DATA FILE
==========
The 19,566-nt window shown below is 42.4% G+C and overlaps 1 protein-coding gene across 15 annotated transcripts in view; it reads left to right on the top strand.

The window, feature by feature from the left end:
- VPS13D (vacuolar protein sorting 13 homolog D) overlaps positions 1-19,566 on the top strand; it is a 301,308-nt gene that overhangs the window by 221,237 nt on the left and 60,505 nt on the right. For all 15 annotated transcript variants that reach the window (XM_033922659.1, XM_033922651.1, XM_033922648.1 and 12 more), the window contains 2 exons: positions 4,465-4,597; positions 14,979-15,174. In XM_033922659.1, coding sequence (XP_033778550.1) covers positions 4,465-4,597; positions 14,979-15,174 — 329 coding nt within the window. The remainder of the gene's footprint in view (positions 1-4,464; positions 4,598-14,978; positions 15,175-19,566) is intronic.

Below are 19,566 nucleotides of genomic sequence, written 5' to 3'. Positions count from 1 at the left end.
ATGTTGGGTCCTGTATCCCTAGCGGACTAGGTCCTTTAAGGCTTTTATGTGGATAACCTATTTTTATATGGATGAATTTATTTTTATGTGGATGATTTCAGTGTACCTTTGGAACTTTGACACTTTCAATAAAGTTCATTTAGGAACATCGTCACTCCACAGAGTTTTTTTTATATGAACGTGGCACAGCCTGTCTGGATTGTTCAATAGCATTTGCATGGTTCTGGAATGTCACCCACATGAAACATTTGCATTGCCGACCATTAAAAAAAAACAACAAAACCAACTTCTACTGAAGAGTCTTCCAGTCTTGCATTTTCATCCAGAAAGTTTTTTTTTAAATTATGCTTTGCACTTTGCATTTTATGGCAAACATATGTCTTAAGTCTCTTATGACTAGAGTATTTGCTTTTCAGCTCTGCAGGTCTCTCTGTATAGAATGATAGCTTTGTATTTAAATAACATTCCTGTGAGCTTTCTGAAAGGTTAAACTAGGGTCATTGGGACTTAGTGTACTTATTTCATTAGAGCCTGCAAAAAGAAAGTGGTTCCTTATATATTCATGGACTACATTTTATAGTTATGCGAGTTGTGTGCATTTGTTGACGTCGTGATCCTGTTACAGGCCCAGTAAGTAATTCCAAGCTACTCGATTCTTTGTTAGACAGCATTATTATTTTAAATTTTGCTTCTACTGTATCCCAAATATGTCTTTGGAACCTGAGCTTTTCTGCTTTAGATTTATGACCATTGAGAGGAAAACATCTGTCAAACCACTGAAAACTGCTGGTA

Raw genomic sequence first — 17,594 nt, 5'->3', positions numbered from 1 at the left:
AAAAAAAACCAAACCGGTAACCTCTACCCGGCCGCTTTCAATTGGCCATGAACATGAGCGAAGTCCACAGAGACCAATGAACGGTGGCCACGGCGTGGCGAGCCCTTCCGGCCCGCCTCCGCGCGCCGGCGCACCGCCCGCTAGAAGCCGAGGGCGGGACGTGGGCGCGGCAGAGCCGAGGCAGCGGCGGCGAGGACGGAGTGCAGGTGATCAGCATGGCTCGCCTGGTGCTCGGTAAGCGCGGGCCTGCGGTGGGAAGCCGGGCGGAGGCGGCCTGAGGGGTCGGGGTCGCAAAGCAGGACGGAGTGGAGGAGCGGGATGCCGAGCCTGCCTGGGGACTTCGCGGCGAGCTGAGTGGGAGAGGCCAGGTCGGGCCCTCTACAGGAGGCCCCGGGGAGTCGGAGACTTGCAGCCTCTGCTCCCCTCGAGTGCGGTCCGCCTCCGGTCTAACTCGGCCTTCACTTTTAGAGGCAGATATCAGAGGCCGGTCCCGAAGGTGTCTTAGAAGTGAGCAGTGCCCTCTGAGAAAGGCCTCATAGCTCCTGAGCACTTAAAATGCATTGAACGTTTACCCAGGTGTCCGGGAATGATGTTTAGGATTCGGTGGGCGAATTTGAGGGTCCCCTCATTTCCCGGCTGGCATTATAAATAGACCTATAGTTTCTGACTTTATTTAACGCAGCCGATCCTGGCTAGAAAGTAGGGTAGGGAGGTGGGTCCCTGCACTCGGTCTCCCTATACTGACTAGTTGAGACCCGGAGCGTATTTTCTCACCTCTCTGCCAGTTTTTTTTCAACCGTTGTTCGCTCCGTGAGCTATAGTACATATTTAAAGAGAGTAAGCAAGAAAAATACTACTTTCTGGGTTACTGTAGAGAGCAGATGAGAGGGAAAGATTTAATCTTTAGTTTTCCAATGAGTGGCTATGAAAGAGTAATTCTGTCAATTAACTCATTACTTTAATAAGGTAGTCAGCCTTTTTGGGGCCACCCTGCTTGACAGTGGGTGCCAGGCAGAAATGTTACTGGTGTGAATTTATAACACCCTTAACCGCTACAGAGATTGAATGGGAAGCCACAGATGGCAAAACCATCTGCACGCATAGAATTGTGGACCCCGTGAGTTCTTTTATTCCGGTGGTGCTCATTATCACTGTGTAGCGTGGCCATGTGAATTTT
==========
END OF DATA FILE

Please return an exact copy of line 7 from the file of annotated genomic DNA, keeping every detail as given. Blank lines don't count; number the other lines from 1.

AAAAAAAACCAAACCGGTAACCTCTACCCGGCCGCTTTCAATTGGCCATGAACATGAGCGAAGTCCACAGAGACCAATGAACGGTGGCCACGGCGTGGCGAGCCCTTCCGGCCCGCCTCCGCGCGCCGGCGCACCGCCCGCTAGAAGCCGAGGGCGGGACGTGGGCGCGGCAGAGCCGAGGCAGCGGCGGCGAGGACGGAGTGCAGGTGATCAGCATGGCTCGCCTGGTGCTCGGTAAGCGCGGGCCTGCGGTGGGAAGCCGGGCGGAGGCGGCCTGAGGGGTCGGGGTCGCAAAGCAGGACGGAGTGGAGGAGCGGGATGCCGAGCCTGCCTGGGGACTTCGCGGCGAGCTGAGTGGGAGAGGCCAGGTCGGGCCCTCTACAGGAGGCCCCGGGGAGTCGGAGACTTGCAGCCTCTGCTCCCCTCGAGTGCGGTCCGCCTCCGGTCTAACTCGGCCTTCACTTTTAGAGGCAGATATCAGAGGCCGGTCCCGAAGGTGTCTTAGAAGTGAGCAGTGCCCTCTGAGAAAGGCCTCATAGCTCCTGAGCACTTAAAATGCATTGAACGTTTACCCAGGTGTCCGGGAATGATGTTTAGGATTCGGTGGGCGAATTTGAGGGTCCCCTCATTTCCCGGCTGGCATTATAAATAGACCTATAGTTTCTGACTTTATTTAACGCAGCCGATCCTGGCTAGAAAGTAGGGTAGGGAGGTGGGTCCCTGCACTCGGTCTCCCTATACTGACTAGTTGAGACCCGGAGCGTATTTTCTCACCTCTCTGCCAGTTTTTTTTCAACCGTTGTTCGCTCCGTGAGCTATAGTACATATTTAAAGAGAGTAAGCAAGAAAAATACTACTTTCTGGGTTACTGTAGAGAGCAGATGAGAGGGAAAGATTTAATCTTTAGTTTTCCAATGAGTGGCTATGAAAGAGTAATTCTGTCAATTAACTCATTACTTTAATAAGGTAGTCAGCCTTTTTGGGGCCACCCTGCTTGACAGTGGGTGCCAGGCAGAAATGTTACTGGTGTGAATTTATAACACCCTTAACCGCTACAGAGATTGAATGGGAAGCCACAGATGGCAAAACCATCTGCACGCATAGAATTGTGGACCCCGTGAGTTCTTTTATTCCGGTGGTGCTCATTATCACTGTGTAGCGTGGCCATGTGAATTTT